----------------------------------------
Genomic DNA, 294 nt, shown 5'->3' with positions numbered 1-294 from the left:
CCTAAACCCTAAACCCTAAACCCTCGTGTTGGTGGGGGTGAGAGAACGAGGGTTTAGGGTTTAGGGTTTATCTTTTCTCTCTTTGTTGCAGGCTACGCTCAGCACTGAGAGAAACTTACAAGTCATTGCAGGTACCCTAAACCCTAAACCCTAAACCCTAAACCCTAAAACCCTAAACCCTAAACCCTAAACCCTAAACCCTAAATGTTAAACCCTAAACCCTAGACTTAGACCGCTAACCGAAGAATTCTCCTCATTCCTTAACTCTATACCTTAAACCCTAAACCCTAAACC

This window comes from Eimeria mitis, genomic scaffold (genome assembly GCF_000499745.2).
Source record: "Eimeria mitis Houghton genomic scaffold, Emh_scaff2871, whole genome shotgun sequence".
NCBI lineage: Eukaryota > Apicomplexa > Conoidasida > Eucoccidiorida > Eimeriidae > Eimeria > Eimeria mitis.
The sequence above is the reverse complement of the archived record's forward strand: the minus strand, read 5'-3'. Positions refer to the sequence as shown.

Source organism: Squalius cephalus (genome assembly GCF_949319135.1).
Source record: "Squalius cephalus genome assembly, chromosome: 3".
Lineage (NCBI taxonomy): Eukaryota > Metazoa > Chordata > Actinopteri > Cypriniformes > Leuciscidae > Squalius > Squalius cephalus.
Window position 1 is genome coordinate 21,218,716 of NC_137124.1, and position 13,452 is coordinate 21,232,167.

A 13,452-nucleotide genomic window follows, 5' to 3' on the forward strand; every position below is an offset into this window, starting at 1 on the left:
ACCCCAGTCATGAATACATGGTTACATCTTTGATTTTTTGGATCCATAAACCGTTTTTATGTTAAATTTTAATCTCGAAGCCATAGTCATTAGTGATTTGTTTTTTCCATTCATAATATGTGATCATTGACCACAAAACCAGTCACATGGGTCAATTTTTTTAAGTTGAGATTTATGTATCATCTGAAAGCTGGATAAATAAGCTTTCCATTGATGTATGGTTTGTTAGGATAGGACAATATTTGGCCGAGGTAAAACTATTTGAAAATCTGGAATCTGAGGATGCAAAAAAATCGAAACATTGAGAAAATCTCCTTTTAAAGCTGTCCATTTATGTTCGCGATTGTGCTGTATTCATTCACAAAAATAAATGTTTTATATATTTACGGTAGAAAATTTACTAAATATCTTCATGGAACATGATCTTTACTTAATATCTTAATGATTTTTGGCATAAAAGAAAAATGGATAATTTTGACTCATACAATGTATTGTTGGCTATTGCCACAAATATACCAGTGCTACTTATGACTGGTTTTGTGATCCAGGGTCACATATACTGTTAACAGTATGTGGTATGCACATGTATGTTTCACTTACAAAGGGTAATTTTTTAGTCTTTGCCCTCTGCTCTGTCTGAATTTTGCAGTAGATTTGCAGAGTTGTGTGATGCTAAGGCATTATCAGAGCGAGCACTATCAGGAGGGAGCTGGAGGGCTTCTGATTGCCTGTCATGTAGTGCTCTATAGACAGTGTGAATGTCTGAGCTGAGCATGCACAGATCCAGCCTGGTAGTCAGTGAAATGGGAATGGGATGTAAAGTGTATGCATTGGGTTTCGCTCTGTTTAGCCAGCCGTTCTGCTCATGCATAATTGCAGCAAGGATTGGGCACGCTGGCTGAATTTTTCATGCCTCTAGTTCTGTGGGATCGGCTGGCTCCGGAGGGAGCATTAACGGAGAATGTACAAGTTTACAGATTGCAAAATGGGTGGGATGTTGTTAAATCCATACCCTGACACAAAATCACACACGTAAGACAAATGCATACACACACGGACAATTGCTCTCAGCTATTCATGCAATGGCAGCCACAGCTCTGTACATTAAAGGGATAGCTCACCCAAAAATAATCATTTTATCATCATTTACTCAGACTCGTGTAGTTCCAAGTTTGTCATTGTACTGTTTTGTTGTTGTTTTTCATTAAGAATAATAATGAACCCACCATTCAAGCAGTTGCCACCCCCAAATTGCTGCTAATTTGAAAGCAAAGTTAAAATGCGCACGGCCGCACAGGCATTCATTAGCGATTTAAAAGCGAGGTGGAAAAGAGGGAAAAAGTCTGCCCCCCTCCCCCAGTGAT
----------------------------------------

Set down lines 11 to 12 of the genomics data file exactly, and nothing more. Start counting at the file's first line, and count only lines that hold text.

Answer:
A 13,452-nucleotide genomic window follows, 5' to 3' on the forward strand; every position below is an offset into this window, starting at 1 on the left:
ACCCCAGTCATGAATACATGGTTACATCTTTGATTTTTTGGATCCATAAACCGTTTTTATGTTAAATTTTAATCTCGAAGCCATAGTCATTAGTGATTTGTTTTTTCCATTCATAATATGTGATCATTGACCACAAAACCAGTCACATGGGTCAATTTTTTTAAGTTGAGATTTATGTATCATCTGAAAGCTGGATAAATAAGCTTTCCATTGATGTATGGTTTGTTAGGATAGGACAATATTTGGCCGAGGTAAAACTATTTGAAAATCTGGAATCTGAGGATGCAAAAAAATCGAAACATTGAGAAAATCTCCTTTTAAAGCTGTCCATTTATGTTCGCGATTGTGCTGTATTCATTCACAAAAATAAATGTTTTATATATTTACGGTAGAAAATTTACTAAATATCTTCATGGAACATGATCTTTACTTAATATCTTAATGATTTTTGGCATAAAAGAAAAATGGATAATTTTGACTCATACAATGTATTGTTGGCTATTGCCACAAATATACCAGTGCTACTTATGACTGGTTTTGTGATCCAGGGTCACATATACTGTTAACAGTATGTGGTATGCACATGTATGTTTCACTTACAAAGGGTAATTTTTTAGTCTTTGCCCTCTGCTCTGTCTGAATTTTGCAGTAGATTTGCAGAGTTGTGTGATGCTAAGGCATTATCAGAGCGAGCACTATCAGGAGGGAGCTGGAGGGCTTCTGATTGCCTGTCATGTAGTGCTCTATAGACAGTGTGAATGTCTGAGCTGAGCATGCACAGATCCAGCCTGGTAGTCAGTGAAATGGGAATGGGATGTAAAGTGTATGCATTGGGTTTCGCTCTGTTTAGCCAGCCGTTCTGCTCATGCATAATTGCAGCAAGGATTGGGCACGCTGGCTGAATTTTTCATGCCTCTAGTTCTGTGGGATCGGCTGGCTCCGGAGGGAGCATTAACGGAGAATGTACAAGTTTACAGATTGCAAAATGGGTGGGATGTTGTTAAATCCATACCCTGACACAAAATCACACACGTAAGACAAATGCATACACACACGGACAATTGCTCTCAGCTATTCATGCAATGGCAGCCACAGCTCTGTACATTAAAGGGATAGCTCACCCAAAAATAATCATTTTATCATCATTTACTCAGACTCGTGTAGTTCCAAGTTTGTCATTGTACTGTTTTGTTGTTGTTTTTCATTAAGAATAATAATGAACCCACCATTCAAGCAGTTGCCACCCCCAAATTGCTGCTAATTTGAAAGCAAAGTTAAAATGCGCACGGCCGCACAGGCATTCATTAGCGATTTAAAAGCGAGGTGGAAAAGAGGGAAAAAGTCTGCCCCCCTCCCCCAGTGAT